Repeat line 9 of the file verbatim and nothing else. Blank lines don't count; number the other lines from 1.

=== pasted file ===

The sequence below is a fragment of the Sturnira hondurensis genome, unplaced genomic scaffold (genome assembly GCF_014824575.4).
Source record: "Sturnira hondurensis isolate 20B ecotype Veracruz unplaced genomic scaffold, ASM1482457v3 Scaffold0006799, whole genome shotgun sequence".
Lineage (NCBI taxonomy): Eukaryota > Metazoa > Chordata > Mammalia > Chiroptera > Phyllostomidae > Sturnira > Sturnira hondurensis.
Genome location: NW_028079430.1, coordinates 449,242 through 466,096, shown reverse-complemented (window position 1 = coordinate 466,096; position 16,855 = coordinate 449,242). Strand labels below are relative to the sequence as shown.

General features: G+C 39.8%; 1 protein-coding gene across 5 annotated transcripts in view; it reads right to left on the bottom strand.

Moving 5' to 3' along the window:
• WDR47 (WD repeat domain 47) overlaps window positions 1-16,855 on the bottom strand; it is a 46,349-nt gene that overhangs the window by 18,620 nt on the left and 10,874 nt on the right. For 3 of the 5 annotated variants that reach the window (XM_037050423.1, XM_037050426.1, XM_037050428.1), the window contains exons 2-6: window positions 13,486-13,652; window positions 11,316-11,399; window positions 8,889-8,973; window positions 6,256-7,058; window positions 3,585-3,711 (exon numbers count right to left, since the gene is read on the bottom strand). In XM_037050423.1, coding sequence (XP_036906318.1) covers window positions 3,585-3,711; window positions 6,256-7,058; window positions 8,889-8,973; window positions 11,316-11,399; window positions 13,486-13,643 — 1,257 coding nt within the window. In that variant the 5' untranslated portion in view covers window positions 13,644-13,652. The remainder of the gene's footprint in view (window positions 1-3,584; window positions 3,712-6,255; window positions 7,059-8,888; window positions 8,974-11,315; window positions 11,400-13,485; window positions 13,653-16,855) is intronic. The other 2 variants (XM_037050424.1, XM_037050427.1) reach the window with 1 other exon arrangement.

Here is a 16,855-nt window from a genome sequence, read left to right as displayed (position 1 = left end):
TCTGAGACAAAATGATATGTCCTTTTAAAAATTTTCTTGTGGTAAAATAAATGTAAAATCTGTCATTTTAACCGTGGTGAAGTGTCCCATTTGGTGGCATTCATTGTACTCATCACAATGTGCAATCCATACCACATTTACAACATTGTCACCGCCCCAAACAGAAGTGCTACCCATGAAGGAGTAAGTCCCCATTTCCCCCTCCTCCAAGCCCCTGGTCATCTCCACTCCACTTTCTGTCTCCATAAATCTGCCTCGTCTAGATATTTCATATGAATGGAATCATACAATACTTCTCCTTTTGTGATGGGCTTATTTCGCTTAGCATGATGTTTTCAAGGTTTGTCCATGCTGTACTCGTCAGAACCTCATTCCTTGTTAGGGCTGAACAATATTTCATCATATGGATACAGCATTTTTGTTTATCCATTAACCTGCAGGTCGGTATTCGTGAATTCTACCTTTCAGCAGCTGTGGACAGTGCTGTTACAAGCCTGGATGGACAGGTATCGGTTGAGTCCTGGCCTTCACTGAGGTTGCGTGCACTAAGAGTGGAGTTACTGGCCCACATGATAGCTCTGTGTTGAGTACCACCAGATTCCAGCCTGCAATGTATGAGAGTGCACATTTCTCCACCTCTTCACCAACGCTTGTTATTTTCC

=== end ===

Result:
TCTGAGACAAAATGATATGTCCTTTTAAAAATTTTCTTGTGGTAAAATAAATGTAAAATCTGTCATTTTAACCGTGGTGAAGTGTCCCATTTGGTGGCATTCATTGTACTCATCACAATGTGCAATCCATACCACATTTACAACATTGTCACCGCCCCAAACAGAAGTGCTACCCATGAAGGAGTAAGTCCCCATTTCCCCCTCCTCCAAGCCCCTGGTCATCTCCACTCCACTTTCTGTCTCCATAAATCTGCCTCGTCTAGATATTTCATATGAATGGAATCATACAATACTTCTCCTTTTGTGATGGGCTTATTTCGCTTAGCATGATGTTTTCAAGGTTTGTCCATGCTGTACTCGTCAGAACCTCATTCCTTGTTAGGGCTGAACAATATTTCATCATATGGATACAGCATTTTTGTTTATCCATTAACCTGCAGGTCGGTATTCGTGAATTCTACCTTTCAGCAGCTGTGGACAGTGCTGTTACAAGCCTGGATGGACAGGTATCGGTTGAGTCCTGGCCTTCACTGAGGTTGCGTGCACTAAGAGTGGAGTTACTGGCCCACATGATAGCTCTGTGTTGAGTACCACCAGATTCCAGCCTGCAATGTATGAGAGTGCACATTTCTCCACCTCTTCACCAACGCTTGTTATTTTCC